With App Runner, you can have a unique application for each of your container images or source code branches with separate environment variables, deployment types (such as a development application or production application), and build and start commands. Once deployed, you get all the benefits of running your web application on App Runner including default security, automatic scaling, and monitoring.

AWS App Runner monitors the number of concurrent requests sent to your application and automatically adds additional instances based on request volume. If your application receives no incoming requests, App Runner will scale the containers down to a provisioned instance, a CPU-throttled instance ready to serve incoming requests within milliseconds. You can also optionally configure the number of concurrent requests sent to an instance in the autoscaling settings of your application.

Simply add your custom domain to your AWS App Runner application using the App Runner console or AWS CLI. After you add your custom domain name, App Runner provides instructions to help you update your DNS records with your DNS provider. App Runner supports custom sub domains (, custom root domains (, and wildcard domain (* 

AWS App Runner does not restrict your ability to connect an application to other storage, database, or application integration services. Customers can easily configure their applications or containers with the necessary code and connection instructions, and their application is able to communicate with these external services over the network securely.

AWS App Runner fully integrates with Amazon CloudWatch Logs and provides you with runtime logs and deployment logs aggregated from the output streams of all of the system components, web frameworks, runtimes, build and deployment commands, and application/web servers. App Runner aggregates these into a single comprehensive channel available through the App Runner console, CloudWatch console, and AWS CLI.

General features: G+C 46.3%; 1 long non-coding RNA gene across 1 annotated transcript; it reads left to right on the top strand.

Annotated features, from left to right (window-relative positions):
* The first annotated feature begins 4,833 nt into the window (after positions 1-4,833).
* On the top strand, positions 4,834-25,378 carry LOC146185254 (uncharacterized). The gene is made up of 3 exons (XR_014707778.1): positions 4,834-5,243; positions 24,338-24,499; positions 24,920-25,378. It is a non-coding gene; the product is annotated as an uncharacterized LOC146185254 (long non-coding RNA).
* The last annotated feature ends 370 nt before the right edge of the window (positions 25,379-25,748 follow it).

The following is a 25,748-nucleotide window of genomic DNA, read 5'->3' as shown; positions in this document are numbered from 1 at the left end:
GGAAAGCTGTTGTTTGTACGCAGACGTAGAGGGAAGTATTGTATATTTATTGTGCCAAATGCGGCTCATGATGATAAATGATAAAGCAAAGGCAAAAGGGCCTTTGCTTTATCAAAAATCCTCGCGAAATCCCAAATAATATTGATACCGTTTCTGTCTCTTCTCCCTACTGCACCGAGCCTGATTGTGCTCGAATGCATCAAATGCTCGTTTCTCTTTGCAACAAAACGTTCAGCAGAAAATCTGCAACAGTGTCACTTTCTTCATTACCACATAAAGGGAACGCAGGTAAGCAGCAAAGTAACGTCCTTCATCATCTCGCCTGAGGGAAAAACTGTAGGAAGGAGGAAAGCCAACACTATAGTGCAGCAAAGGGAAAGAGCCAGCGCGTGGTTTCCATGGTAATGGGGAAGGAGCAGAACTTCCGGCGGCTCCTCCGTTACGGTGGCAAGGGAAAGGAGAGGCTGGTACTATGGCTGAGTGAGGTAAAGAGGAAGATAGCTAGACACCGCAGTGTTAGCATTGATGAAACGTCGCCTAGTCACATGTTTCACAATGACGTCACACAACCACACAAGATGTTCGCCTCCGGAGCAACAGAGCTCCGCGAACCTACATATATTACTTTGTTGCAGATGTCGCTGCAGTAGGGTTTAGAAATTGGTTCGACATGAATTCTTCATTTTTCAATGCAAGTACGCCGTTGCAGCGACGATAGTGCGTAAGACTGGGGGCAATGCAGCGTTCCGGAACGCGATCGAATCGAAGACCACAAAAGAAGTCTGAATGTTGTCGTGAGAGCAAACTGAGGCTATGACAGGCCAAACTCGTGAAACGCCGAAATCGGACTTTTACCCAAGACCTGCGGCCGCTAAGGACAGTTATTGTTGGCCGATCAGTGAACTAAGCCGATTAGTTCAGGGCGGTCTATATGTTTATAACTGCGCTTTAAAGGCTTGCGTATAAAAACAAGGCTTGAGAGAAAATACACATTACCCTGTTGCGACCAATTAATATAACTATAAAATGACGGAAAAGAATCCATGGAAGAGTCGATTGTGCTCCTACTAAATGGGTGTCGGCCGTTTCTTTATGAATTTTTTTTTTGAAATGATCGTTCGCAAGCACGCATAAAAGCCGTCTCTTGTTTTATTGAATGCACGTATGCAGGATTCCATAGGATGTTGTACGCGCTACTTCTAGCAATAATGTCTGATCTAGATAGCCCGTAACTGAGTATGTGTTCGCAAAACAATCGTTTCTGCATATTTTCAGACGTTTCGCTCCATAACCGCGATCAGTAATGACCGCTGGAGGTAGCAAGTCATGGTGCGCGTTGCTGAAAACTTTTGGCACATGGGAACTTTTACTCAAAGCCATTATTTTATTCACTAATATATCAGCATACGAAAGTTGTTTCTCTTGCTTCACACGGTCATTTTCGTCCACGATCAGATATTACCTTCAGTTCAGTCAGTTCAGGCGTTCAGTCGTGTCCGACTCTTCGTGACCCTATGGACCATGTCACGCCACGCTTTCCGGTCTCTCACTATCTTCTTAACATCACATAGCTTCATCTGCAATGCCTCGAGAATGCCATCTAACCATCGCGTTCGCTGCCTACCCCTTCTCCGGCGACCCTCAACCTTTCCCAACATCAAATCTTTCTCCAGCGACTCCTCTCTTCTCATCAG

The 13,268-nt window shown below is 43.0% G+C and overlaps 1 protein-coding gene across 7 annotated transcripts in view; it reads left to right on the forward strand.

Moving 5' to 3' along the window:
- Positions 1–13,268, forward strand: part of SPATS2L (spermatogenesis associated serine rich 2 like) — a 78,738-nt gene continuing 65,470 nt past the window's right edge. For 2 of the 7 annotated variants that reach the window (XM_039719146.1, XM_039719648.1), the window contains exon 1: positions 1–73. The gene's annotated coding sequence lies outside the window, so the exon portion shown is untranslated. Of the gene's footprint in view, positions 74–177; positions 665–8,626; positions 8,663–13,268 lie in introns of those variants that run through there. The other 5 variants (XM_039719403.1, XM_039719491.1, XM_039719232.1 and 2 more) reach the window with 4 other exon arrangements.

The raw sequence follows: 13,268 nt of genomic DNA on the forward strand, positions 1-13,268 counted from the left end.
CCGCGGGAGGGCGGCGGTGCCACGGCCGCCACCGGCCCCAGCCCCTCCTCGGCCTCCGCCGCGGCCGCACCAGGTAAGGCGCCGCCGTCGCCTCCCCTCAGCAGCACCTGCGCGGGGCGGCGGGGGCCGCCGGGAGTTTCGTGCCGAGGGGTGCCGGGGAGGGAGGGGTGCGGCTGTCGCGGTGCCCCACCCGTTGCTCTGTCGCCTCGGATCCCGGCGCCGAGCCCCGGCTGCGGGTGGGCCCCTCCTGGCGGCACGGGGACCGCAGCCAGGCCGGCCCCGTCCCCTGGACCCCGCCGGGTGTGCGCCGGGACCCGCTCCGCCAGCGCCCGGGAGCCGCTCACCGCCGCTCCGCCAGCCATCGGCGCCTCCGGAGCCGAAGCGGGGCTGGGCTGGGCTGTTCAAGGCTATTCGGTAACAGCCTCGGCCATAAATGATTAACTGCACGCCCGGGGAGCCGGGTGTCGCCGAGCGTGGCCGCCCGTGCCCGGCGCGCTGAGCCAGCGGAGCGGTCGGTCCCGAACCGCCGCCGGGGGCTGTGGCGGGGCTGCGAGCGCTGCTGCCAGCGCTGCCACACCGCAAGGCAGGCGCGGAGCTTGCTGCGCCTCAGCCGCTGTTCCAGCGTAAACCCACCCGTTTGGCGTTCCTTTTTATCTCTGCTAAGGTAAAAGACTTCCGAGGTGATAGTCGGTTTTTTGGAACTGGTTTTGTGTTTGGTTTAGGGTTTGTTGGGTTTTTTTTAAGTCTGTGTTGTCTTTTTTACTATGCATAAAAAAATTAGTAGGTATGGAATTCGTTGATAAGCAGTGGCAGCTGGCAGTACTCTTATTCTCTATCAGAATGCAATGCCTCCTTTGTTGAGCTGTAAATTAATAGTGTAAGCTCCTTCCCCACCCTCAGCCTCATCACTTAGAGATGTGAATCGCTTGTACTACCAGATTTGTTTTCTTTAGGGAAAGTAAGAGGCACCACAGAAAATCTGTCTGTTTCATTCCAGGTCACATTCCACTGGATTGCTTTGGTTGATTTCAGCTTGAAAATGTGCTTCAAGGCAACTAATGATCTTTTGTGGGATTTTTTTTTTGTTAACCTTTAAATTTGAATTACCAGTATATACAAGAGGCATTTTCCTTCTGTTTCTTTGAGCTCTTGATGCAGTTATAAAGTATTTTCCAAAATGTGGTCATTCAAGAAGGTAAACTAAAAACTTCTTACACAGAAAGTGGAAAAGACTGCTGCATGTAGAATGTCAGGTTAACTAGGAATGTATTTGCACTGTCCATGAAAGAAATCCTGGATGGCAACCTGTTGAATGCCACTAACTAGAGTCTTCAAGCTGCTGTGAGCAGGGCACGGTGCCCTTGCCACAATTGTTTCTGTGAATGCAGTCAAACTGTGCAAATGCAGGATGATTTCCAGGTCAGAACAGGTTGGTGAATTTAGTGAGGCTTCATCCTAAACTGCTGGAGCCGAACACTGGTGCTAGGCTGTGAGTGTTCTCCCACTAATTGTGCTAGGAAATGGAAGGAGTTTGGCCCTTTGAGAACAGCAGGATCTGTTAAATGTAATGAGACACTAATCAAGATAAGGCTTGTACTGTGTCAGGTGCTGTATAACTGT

Yes. If you need to run other applications such as content management systems that need a persistent file system or machine learning jobs, you can use AWS Fargate with an orchestrator that is capable of multiple resources such as graphics acceleration or persistent volumes. You can also use Amazon CloudWatch as your single pane of glass to monitor applications running across App Runner, Amazon ECS tasks running on Fargate, and Amazon EKS pods running on Fargate.

AWS Copilot is a command line interface (CLI) that enables customers to quickly launch and easily manage containerized applications on AWS. You can use Copilot to quickly get up and running on AWS App Runner. You can also use Copilot as your standard CLI to operate across AppRunner and/or ECS/Fargate.

While creating an App Runner application, you can pass VPC ID, subnets, and security groups. This information will be used to create network interfaces that allow communication to a VPC. If you pass multiple subnets, App Runner will create multiple network interfaces—one for each subnet. For better availability, we recommend you specify at least two subnets.

Pricing and Billing

You are charged for the compute and memory resources used by your application. You can also pay for additional App Runner features like building your deployment from source code or automating your deployments. For information, see our pricing page.

You can set a maximum limit on the number of active container instances your application uses so that costs do not exceed your budget.

No. You only pay for data transfer costs—for example, you will pay for the communication between your App Runner application and your Amazon Relational Database Service instances if they are in different Availability Zones.